July 10, 2015 - 4:12 pm
By Michael O'Rielly | Commissioner

All too often, the FCC imposes rules, placing new burdens on companies and affecting the marketplace, without any plan to revisit whether those rules remain necessary or relevant in the future. These decisions, and their attendant costs, can linger for years on autopilot while the FCC turns its attention to other policy matters. One obvious example is the newspaper/broadcast cross-ownership rule, a true anachronism enacted in 1975, but with each year that goes by many other Commission rules that may have been great ideas at the time drift further toward irrelevancy, or worse, become affirmative barriers to innovation. Quite frankly, in the age of hyper-speed “Internet years,” the Commission’s approach to some issues is stuck in the age of rabbit ears, and this problem is expanding exponentially right along with our rules.

While the FCC has statutory obligations to periodically review certain aspects of its rules, such as section 11 of the Communications Act, these requirements are generally given short shrift, when they are adhered to all. This is certainly an area where the agency needs to make significant improvement, but that doesn’t seem to be in the cards anytime soon.

More broadly, the FCC needs to adopt procedures to proactively reexamine its rules and policies across its many proceedings. In particular, I have consistently pushed to add sunset provisions to agency orders. Let’s face it: nothing produces an honest assessment of a rule or program like its pending expiration. And the length of any particular provision may depend on a number of factors, including the state of the market, how detailed the rules are, and the resources needed to update the regulations. In most cases, however, I expect that an evaluation of rules adopted in this fast changing sector should occur within five years. If it is not worth the cost to review the rules within five years, then I seriously question the benefit of retaining them or enacting them in the first place.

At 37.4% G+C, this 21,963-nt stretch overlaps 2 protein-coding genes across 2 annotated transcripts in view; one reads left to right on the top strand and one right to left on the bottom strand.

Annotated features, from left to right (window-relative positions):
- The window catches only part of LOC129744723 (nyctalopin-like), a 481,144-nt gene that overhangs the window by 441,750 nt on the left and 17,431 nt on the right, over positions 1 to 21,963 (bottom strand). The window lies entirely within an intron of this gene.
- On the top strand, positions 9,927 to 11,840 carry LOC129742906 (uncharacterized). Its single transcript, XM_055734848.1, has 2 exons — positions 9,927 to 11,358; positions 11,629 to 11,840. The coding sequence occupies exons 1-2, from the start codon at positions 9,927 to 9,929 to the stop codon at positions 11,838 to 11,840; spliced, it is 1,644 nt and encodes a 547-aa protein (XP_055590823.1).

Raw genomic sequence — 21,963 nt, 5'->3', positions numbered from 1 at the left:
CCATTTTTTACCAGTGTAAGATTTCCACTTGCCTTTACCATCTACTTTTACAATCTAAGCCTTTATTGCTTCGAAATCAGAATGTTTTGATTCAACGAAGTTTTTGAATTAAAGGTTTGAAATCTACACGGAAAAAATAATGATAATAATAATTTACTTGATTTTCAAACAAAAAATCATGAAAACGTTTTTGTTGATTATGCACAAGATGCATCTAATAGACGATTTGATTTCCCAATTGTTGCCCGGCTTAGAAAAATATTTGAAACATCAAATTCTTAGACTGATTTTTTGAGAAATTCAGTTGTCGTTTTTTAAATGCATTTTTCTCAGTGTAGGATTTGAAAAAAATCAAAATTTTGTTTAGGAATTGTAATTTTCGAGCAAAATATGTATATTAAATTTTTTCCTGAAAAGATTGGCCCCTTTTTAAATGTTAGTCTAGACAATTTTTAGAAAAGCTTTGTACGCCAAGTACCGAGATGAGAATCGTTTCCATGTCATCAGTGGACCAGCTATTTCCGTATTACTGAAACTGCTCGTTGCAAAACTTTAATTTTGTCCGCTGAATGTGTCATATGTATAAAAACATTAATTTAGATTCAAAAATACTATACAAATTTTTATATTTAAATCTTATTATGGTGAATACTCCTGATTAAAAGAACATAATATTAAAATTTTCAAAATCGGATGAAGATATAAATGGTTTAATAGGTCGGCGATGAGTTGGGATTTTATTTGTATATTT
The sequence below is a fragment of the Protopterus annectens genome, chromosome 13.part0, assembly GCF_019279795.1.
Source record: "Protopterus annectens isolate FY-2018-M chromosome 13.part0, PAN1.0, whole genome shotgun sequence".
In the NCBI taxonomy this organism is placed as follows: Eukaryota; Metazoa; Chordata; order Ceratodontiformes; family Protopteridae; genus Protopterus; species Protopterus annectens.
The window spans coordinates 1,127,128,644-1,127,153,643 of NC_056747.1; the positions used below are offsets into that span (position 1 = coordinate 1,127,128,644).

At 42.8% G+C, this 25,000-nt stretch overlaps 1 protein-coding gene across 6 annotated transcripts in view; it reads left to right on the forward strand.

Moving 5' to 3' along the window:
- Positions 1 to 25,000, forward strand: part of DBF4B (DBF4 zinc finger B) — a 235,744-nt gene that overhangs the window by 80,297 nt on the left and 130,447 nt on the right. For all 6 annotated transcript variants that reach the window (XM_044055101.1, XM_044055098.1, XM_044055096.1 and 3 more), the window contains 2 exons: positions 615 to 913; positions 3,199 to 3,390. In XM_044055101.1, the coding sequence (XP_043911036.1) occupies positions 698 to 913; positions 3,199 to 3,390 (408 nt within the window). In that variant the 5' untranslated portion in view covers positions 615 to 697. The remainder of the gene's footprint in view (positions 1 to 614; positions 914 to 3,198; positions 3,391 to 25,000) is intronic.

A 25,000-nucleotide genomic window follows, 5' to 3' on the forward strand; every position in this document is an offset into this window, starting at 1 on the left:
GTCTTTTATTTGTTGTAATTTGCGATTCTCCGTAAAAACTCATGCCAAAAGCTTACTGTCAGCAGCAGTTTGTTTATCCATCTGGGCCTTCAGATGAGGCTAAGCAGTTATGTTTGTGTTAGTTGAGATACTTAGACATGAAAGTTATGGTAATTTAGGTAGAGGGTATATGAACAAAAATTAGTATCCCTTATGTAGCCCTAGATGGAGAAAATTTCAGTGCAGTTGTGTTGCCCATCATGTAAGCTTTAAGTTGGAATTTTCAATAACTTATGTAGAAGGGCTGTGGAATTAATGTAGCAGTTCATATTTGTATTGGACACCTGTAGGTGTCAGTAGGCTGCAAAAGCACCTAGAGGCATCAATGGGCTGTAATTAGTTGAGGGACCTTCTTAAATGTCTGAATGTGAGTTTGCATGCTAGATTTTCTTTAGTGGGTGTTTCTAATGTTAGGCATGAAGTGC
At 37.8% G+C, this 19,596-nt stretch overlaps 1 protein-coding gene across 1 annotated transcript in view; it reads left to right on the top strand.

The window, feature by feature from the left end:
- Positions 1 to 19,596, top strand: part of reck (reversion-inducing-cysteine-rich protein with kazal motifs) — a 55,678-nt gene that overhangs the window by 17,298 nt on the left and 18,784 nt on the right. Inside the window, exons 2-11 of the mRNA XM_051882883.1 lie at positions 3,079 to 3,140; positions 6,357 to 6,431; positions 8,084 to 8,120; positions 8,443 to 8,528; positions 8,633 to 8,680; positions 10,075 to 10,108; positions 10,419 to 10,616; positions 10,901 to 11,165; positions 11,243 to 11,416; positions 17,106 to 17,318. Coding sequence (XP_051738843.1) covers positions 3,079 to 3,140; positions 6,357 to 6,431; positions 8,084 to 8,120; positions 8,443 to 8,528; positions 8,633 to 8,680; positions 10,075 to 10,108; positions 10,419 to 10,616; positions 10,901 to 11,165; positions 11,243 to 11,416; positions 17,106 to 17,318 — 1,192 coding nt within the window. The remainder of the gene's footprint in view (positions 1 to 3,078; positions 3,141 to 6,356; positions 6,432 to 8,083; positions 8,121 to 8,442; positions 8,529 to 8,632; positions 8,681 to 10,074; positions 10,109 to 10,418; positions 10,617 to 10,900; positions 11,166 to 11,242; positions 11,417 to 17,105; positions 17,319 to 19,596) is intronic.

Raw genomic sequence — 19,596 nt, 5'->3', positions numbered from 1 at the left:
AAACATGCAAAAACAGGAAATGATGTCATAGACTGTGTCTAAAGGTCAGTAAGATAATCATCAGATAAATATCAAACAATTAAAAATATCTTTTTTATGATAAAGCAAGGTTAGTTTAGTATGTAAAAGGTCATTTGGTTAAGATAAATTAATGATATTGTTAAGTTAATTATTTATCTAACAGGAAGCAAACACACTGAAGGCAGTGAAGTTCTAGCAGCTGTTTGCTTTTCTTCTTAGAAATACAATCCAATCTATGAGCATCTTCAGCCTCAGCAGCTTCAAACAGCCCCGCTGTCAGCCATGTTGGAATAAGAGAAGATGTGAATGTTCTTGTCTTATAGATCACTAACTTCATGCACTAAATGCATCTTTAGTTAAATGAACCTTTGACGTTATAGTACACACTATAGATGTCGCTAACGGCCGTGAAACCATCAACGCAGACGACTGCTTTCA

My requests for sunset provisions are usually met with opposition, but generally for the wrong reason. Specifically, these requests are often viewed as a sign that I am fundamentally opposed to the Commission’s rules or programs at issue and am deviously attempting to undermine them. Instead my goal is simply to ensure that the agency has a strong incentive to engage in a meaningful review and make an affirmative decision as to whether the rules should be retained as is, retained but modified, or eliminated. In some cases, I may even be more receptive to proposed rules based on current marketplace realities if a timely appraisal was guaranteed. But, I am increasingly hesitant to impose regulations that could remain on the books indefinitely when circumstances and technology will inevitably change significantly in the future. No regulation is perfect, and we do not have a crystal ball. This is a matter of regulatory humility.

For instance, in one Notice involving a program required by statute, I sought to add a proposal to sunset the rules after two cycles of the program—a full ten years later. The response was that it would be inconsistent with the statute. But I wasn’t proposing that the program be discontinued; rather, I was suggesting that this iteration of the program should be reviewed to determine effectiveness and whether a different version should be used in subsequent cycles. And since these rules would impact not only service providers and program recipients, but also ratepayers funding the program, it seemed all the more important to propose a means to ensure continued good stewardship of consumer dollars. Moreover, proposing a ten-year sunset date seemed more than generous. Yet a majority of the FCC was unwilling to include such a concept.

Another response I typically hear is that stakeholders are able to file petitions for rulemaking to reconsider past decisions. But this is a specious solution: the agency is under no obligation to consider such petition and, even if it launches a proceeding, the FCC has no deadline to complete it. Maybe pending legislation in Congress can rectify this, but placing the burden on parties to file petitions and advocate for consideration also adds to the costs they already incur to comply with the rules. Instead of waiting until the rules are outdated enough that it is worth the cost for a party to file, the agency should take the lead and proactively review its rules.

The FCC deals with some of the most cutting edge issues and technologies. It also has a full docket. That is a recipe for precipitating, one small drop at a time, a swelling tidal wave of outdated rules and burdens. Perhaps if the agency made routine use of sunset provisions, these requests would not be viewed as votes of no confidence but rather as good government measures designed to ensure that our rules continue to serve their intended purposes, to the benefit of all.